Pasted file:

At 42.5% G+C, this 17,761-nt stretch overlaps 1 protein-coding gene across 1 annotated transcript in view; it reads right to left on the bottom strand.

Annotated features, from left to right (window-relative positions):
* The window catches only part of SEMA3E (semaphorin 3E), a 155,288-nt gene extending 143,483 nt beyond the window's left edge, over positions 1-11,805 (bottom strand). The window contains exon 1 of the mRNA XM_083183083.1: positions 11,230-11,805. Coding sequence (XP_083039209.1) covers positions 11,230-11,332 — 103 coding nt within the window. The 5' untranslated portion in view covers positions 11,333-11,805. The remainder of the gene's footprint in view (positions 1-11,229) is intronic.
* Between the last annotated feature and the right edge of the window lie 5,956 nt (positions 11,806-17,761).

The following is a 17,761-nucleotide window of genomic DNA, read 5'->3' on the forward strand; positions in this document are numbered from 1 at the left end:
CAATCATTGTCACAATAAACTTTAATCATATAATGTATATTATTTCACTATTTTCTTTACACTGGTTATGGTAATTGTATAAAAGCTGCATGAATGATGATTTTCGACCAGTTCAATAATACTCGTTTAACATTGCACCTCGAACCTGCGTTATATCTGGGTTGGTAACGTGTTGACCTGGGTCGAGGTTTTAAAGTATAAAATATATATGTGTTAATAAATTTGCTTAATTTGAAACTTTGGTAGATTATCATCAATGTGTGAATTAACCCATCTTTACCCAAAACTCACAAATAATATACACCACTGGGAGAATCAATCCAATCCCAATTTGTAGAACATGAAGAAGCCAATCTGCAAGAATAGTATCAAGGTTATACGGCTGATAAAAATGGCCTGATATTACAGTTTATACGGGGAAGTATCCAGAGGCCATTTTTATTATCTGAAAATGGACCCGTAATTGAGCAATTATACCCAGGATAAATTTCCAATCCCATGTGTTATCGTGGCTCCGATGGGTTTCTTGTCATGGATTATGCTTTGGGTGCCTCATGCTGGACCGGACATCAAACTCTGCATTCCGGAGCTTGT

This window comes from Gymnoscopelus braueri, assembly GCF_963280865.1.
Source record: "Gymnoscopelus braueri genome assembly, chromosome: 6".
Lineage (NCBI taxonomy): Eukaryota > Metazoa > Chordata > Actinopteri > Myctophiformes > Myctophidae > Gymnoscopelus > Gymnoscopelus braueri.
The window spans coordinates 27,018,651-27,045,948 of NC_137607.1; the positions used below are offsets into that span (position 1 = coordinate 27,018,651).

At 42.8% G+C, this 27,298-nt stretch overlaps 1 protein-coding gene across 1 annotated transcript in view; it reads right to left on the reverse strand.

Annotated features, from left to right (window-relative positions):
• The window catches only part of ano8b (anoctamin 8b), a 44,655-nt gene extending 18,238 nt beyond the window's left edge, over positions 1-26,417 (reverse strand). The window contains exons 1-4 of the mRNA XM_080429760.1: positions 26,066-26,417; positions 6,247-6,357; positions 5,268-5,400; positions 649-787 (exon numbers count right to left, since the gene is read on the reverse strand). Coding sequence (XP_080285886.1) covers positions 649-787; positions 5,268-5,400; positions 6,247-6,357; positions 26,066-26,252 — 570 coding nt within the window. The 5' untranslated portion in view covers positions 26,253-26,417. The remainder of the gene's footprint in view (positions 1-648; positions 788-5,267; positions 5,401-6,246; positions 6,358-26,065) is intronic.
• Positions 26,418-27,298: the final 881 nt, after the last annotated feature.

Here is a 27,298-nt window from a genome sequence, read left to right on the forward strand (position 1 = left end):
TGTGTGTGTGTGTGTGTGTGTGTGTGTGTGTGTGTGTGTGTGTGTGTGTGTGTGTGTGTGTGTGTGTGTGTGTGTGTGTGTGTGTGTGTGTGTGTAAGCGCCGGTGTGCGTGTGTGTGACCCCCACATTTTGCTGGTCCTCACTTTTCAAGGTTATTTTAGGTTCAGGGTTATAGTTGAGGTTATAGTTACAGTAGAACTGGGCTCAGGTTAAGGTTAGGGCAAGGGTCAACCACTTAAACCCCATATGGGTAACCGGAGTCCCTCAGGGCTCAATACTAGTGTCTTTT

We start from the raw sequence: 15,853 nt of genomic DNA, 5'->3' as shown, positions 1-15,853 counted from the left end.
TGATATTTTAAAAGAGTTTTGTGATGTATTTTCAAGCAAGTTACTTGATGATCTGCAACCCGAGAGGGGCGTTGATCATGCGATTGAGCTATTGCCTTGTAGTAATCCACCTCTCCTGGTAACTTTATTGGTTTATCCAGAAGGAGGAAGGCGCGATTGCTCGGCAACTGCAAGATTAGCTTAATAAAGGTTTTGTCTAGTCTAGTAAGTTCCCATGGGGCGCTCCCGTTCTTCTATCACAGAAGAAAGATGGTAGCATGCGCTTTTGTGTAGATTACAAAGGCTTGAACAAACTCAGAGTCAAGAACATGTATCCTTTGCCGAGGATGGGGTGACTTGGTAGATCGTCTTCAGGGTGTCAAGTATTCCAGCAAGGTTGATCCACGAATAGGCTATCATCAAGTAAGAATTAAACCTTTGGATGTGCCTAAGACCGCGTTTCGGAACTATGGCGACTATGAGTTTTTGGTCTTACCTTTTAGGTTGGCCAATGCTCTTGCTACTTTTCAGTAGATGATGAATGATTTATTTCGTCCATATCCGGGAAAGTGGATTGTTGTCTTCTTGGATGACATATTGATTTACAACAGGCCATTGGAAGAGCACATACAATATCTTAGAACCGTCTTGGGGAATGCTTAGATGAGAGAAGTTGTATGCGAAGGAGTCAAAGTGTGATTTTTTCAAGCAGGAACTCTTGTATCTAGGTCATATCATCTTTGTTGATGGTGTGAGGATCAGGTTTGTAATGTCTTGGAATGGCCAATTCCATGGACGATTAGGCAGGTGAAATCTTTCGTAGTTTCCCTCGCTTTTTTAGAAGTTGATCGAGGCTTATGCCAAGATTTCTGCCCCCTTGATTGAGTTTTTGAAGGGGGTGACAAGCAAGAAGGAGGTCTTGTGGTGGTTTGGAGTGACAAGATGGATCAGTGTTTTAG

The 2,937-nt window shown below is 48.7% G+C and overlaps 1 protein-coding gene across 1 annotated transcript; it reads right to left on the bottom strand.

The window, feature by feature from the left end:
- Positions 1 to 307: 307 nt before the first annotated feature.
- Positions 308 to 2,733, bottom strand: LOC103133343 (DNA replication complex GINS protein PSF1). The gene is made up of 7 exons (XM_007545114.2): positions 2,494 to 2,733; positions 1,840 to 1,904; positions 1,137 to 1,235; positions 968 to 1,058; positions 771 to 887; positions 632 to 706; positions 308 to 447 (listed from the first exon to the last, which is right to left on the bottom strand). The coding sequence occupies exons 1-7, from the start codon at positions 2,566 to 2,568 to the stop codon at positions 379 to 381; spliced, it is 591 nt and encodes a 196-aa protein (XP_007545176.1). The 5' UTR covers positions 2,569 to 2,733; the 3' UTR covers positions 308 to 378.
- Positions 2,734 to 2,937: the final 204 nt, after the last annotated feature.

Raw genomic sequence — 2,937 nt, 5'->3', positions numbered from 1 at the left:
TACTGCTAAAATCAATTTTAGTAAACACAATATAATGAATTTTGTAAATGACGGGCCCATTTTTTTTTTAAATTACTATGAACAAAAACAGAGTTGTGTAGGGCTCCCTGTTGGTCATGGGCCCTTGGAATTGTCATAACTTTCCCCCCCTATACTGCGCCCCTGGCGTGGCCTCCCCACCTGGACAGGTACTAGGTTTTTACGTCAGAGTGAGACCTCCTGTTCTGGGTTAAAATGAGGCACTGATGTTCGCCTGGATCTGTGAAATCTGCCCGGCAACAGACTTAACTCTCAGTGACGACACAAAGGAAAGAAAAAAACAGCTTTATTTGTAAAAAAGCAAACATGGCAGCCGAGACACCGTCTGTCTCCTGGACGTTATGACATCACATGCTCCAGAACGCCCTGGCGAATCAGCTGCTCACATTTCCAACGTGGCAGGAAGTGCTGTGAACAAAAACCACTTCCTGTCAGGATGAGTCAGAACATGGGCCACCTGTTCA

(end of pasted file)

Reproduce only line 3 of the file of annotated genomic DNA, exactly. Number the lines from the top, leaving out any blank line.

* The window catches only part of SEMA3E (semaphorin 3E), a 155,288-nt gene extending 143,483 nt beyond the window's left edge, over positions 1-11,805 (bottom strand). The window contains exon 1 of the mRNA XM_083183083.1: positions 11,230-11,805. Coding sequence (XP_083039209.1) covers positions 11,230-11,332 — 103 coding nt within the window. The 5' untranslated portion in view covers positions 11,333-11,805. The remainder of the gene's footprint in view (positions 1-11,229) is intronic.